English actress and T.V. presenter, Denise Welch, recently opened up about her struggle with depression in a candid interview with Happiful magazine. The “Loose Women” star, who found her work schedule incredibly challenging, used alcohol and cocaine to keep pace with it. She shared how quitting alcohol and drugs helped her and how she feels that her “mental health is a million times better” now.
Blaming her battle with depression and alcohol abuse to have numbed her of the ability to love her family, the 59-year-old star has learned to live with her depression, calling it a very unwelcome guest, whom she tolerates because she knows that it will go one day.
A common but highly treatable disorder, depression affects over 17 million American adults annually with an estimated 16.1 million adults having at least one major depressive episode during the past year. A significant mental health risk, women are approximately two times more likely to suffer from major depression and dysthymia. When left untreated for a long time, it can result in worsening of the symptoms, longer hospital stays and delayed recoveries.
Loved by millions, the star of “Coronation Street” has battled depression, addiction and suicidal impulses. Welch’s mental health battles began a couple of days after giving birth to her first child, Matthew or Matty, 28.
Talking about her struggle with alcohol addiction, she admitted having won the battle against alcohol years ago. She added that while she still suffers from episodes of depression, they are shorter and less intense as she does not combine them with alcohol.
Recalling the incident when she smashed her partner’s flat, the star confessed that she never had a drink post that incident. “I never had a drink after that night. I don’t miss one thing about my life before then. I don’t miss anything about alcohol. I never ever want to have another drink. I feel so much better, mentally and physically, entering my sixtieth year than I did my fortieth and my fiftieth,” she said.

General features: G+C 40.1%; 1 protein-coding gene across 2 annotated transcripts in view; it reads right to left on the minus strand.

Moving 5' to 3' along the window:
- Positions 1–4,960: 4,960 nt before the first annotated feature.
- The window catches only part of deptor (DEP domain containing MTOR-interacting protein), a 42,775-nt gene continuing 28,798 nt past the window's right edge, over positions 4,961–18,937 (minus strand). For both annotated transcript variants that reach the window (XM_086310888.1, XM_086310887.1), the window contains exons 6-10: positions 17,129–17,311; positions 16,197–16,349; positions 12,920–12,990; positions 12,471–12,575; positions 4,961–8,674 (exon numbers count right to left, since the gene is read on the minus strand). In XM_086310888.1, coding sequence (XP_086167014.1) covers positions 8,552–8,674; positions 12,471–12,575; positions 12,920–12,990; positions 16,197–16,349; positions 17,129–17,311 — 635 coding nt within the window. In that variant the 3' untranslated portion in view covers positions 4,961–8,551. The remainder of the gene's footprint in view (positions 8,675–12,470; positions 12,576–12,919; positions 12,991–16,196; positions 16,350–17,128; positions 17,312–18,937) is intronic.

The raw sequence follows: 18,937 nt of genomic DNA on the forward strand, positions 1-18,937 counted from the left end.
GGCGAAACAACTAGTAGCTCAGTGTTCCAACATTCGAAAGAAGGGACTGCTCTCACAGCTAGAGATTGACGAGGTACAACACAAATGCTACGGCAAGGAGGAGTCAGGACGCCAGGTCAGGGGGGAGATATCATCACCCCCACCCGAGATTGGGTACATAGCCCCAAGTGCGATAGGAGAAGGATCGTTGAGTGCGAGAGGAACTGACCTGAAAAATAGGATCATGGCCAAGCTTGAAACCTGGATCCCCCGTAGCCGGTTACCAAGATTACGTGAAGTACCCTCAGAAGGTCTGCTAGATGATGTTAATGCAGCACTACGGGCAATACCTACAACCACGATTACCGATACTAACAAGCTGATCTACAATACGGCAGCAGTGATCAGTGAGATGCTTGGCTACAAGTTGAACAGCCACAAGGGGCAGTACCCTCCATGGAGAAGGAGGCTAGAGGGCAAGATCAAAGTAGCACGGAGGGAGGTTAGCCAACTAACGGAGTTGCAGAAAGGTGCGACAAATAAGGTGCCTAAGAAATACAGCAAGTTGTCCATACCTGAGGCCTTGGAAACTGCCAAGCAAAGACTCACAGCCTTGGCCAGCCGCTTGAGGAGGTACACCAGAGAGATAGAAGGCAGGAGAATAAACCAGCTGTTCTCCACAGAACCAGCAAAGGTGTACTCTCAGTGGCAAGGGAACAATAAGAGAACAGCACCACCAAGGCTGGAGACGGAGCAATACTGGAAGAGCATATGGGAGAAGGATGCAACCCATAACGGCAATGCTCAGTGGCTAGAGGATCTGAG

Talking about the all-night panic attack that she suffered after her newborn son, Matty, whimpered Welch said, “I remember sitting on the settee and blackness starting from my feet, working up my body, and I was immediately in a thick, black suicidal depression. It’s the most frightening thing that’s ever happened to me in my life.” She was later diagnosed with being on the verge of postpartum depression, a mood disorder characterized by erratic behavior, hallucinations and delusional thoughts that may make it difficult for new mothers to complete daily care activities for themselves or for others.
While there is no single reason to explain why a person may contemplate suicide, depression is the most common mental disorder associated with such feelings. Recognizing the need to talk about mental disorders and suicide, America observes the National Suicide Prevention Awareness Month in September every year, wherein people across the country come together to share their stories and experiences about suicidal thoughts and experiences. Not all mentally ill people commit suicide, but the possibility increases when mental disorders are left untreated and they self-medicate with substance abuse.
A term used for someone experiencing mental illness and substance abuse problems simultaneously, co-occurring disorders, present a unique challenge for both the patient and the health care professional. With 8.1 million American adults suffering from co-existing morbidities in the past year, it becomes imperative to treat these with integrated therapy.
A leading women-only rehab center, Sovereign Health of Arizona helps its patients live their lives free of afflictions and addictions brought on by dual diagnosis. Our treatment team at dual diagnosis treatment center in Chandler, Arizona uses the latest, research-backed treatment modalities to help clients lead healthier and more productive lives.
Sovereign Health offers tailor-made treatment plans that seek to address any underlying mental illness and substance addictions, a patient might be struggling with. For more information about our dual diagnosis treatment facilities at Arizona or to know about our state-of-the-art rehab centers spread across the U.S., call our 24/7 helpline or chat online with our representatives.